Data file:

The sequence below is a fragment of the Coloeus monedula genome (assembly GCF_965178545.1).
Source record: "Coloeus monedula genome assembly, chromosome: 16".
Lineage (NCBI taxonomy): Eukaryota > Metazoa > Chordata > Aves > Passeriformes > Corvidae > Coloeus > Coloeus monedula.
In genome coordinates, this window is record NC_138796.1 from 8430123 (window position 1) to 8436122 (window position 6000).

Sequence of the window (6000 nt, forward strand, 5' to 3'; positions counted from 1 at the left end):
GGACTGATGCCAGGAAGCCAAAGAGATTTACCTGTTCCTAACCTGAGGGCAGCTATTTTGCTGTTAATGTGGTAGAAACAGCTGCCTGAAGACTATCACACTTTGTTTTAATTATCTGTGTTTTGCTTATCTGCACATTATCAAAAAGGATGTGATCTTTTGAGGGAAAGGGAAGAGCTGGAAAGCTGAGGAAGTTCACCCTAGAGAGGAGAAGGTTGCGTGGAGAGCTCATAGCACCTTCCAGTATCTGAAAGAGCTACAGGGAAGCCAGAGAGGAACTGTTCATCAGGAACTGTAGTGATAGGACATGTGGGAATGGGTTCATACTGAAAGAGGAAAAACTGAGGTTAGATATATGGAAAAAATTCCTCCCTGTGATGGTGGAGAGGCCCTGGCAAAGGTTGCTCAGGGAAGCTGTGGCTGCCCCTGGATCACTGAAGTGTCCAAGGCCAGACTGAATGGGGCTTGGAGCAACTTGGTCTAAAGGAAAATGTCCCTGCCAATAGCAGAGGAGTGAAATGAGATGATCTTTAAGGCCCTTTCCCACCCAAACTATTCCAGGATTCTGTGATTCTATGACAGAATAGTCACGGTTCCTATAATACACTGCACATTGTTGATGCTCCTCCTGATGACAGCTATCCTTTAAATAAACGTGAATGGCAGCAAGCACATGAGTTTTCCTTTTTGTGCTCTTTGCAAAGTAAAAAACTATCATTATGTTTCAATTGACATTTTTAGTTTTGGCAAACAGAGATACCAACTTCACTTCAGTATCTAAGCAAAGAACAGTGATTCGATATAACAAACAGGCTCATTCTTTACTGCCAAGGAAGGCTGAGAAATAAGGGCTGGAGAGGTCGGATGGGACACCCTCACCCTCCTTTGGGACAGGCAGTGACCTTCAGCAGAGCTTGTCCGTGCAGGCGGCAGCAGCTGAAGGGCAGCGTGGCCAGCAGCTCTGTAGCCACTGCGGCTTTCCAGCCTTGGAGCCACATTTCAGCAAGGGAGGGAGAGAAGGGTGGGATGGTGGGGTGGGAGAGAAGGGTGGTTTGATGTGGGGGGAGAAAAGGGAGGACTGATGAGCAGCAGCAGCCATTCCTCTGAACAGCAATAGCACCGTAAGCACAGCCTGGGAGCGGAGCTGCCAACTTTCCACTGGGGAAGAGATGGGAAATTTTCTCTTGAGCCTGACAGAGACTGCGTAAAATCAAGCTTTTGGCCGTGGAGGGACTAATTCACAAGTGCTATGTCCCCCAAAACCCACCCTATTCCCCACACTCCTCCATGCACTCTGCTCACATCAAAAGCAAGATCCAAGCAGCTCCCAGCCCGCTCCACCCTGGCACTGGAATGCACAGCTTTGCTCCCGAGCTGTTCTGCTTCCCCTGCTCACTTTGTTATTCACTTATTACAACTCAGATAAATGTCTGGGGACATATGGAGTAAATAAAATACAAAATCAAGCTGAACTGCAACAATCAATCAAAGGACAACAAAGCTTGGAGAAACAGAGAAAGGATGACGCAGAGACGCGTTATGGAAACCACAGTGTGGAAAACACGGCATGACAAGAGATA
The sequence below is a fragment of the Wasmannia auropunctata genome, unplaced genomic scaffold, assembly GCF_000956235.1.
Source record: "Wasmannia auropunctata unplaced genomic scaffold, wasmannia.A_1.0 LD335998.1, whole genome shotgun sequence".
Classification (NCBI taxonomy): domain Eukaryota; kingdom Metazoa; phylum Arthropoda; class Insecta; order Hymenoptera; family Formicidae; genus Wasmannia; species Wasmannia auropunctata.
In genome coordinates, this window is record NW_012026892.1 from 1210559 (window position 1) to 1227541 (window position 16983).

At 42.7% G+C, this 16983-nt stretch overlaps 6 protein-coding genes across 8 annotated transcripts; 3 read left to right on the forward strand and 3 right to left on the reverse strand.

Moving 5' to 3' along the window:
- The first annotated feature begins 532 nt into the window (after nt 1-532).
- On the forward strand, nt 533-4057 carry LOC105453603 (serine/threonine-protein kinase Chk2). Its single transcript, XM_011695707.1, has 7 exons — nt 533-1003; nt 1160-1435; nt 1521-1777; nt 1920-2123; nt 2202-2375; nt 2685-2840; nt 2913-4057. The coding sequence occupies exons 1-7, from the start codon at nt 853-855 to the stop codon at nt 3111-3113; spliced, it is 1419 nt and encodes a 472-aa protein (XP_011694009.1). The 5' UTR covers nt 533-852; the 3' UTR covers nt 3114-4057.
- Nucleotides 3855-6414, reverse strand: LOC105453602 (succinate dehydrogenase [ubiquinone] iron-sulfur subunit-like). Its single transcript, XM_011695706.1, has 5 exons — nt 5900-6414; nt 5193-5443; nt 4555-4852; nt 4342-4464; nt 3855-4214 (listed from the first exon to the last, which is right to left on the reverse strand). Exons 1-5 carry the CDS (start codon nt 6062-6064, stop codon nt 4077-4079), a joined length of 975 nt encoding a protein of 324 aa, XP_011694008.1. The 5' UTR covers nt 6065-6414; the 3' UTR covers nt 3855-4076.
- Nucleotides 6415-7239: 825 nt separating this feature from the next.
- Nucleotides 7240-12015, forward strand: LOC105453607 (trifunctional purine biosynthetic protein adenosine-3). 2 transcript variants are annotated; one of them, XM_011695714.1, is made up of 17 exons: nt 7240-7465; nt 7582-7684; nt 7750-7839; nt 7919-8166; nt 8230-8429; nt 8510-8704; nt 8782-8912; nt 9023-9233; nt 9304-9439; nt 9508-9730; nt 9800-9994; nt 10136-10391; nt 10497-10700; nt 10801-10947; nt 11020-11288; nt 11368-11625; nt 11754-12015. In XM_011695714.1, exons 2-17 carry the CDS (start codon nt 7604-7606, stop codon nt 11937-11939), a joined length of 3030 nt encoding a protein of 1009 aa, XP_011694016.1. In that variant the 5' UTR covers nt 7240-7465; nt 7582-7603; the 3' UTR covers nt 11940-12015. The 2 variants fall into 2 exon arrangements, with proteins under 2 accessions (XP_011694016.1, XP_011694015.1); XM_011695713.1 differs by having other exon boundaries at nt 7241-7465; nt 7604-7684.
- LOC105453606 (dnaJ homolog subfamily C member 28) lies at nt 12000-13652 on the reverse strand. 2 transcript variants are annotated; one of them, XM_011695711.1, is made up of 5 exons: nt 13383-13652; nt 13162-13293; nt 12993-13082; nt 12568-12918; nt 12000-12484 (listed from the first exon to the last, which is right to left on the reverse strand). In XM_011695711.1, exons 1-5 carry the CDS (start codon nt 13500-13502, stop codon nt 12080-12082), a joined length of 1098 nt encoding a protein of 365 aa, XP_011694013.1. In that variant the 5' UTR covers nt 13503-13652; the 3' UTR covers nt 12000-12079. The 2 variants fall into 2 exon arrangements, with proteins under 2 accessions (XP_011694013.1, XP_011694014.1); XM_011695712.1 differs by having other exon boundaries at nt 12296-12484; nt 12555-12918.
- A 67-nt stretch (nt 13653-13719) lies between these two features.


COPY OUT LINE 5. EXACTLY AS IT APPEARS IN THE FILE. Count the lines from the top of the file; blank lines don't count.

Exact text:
Sequence of the window (6000 nt, forward strand, 5' to 3'; positions counted from 1 at the left end):